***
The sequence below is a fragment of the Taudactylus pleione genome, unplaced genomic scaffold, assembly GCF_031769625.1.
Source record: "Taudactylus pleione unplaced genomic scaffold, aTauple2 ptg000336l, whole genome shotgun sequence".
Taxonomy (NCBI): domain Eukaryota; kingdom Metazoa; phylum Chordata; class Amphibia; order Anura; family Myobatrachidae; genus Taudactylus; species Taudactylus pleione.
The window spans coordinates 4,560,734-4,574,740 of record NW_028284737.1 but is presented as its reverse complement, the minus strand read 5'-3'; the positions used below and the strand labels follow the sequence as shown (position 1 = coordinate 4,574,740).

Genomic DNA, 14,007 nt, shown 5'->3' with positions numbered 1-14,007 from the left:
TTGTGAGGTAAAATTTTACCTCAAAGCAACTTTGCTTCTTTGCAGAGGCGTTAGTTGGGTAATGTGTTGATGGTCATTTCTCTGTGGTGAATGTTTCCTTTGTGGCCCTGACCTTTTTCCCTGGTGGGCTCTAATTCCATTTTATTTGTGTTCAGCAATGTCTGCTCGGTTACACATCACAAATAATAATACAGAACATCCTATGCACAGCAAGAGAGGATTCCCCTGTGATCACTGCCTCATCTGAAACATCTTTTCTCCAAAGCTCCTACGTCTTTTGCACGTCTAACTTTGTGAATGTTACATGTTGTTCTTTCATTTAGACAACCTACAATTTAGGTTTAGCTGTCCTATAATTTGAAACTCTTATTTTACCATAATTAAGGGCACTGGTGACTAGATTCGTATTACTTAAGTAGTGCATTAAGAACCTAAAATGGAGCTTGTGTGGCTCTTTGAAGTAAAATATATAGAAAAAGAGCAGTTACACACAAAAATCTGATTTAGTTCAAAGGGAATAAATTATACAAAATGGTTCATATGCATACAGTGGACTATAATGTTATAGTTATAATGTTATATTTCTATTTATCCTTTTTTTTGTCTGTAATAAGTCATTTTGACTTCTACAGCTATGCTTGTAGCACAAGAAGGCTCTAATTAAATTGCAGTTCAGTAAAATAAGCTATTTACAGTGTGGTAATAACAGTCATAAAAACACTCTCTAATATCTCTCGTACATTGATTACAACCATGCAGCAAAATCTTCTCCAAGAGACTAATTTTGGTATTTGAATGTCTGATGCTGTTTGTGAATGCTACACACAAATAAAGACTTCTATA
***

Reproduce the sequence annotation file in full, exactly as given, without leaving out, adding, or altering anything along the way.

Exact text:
The sequence below is a fragment of the Taudactylus pleione genome, unplaced genomic scaffold, assembly GCF_031769625.1.
Source record: "Taudactylus pleione unplaced genomic scaffold, aTauple2 ptg000336l, whole genome shotgun sequence".
Taxonomy (NCBI): domain Eukaryota; kingdom Metazoa; phylum Chordata; class Amphibia; order Anura; family Myobatrachidae; genus Taudactylus; species Taudactylus pleione.
The window spans coordinates 4,560,734-4,574,740 of record NW_028284737.1 but is presented as its reverse complement, the minus strand read 5'-3'; the positions used below and the strand labels follow the sequence as shown (position 1 = coordinate 4,574,740).

Genomic DNA, 14,007 nt, shown 5'->3' with positions numbered 1-14,007 from the left:
TTGTGAGGTAAAATTTTACCTCAAAGCAACTTTGCTTCTTTGCAGAGGCGTTAGTTGGGTAATGTGTTGATGGTCATTTCTCTGTGGTGAATGTTTCCTTTGTGGCCCTGACCTTTTTCCCTGGTGGGCTCTAATTCCATTTTATTTGTGTTCAGCAATGTCTGCTCGGTTACACATCACAAATAATAATACAGAACATCCTATGCACAGCAAGAGAGGATTCCCCTGTGATCACTGCCTCATCTGAAACATCTTTTCTCCAAAGCTCCTACGTCTTTTGCACGTCTAACTTTGTGAATGTTACATGTTGTTCTTTCATTTAGACAACCTACAATTTAGGTTTAGCTGTCCTATAATTTGAAACTCTTATTTTACCATAATTAAGGGCACTGGTGACTAGATTCGTATTACTTAAGTAGTGCATTAAGAACCTAAAATGGAGCTTGTGTGGCTCTTTGAAGTAAAATATATAGAAAAAGAGCAGTTACACACAAAAATCTGATTTAGTTCAAAGGGAATAAATTATACAAAATGGTTCATATGCATACAGTGGACTATAATGTTATAGTTATAATGTTATATTTCTATTTATCCTTTTTTTTGTCTGTAATAAGTCATTTTGACTTCTACAGCTATGCTTGTAGCACAAGAAGGCTCTAATTAAATTGCAGTTCAGTAAAATAAGCTATTTACAGTGTGGTAATAACAGTCATAAAAACACTCTCTAATATCTCTCGTACATTGATTACAACCATGCAGCAAAATCTTCTCCAAGAGACTAATTTTGGTATTTGAATGTCTGATGCTGTTTGTGAATGCTACACACAAATAAAGACTTCTATA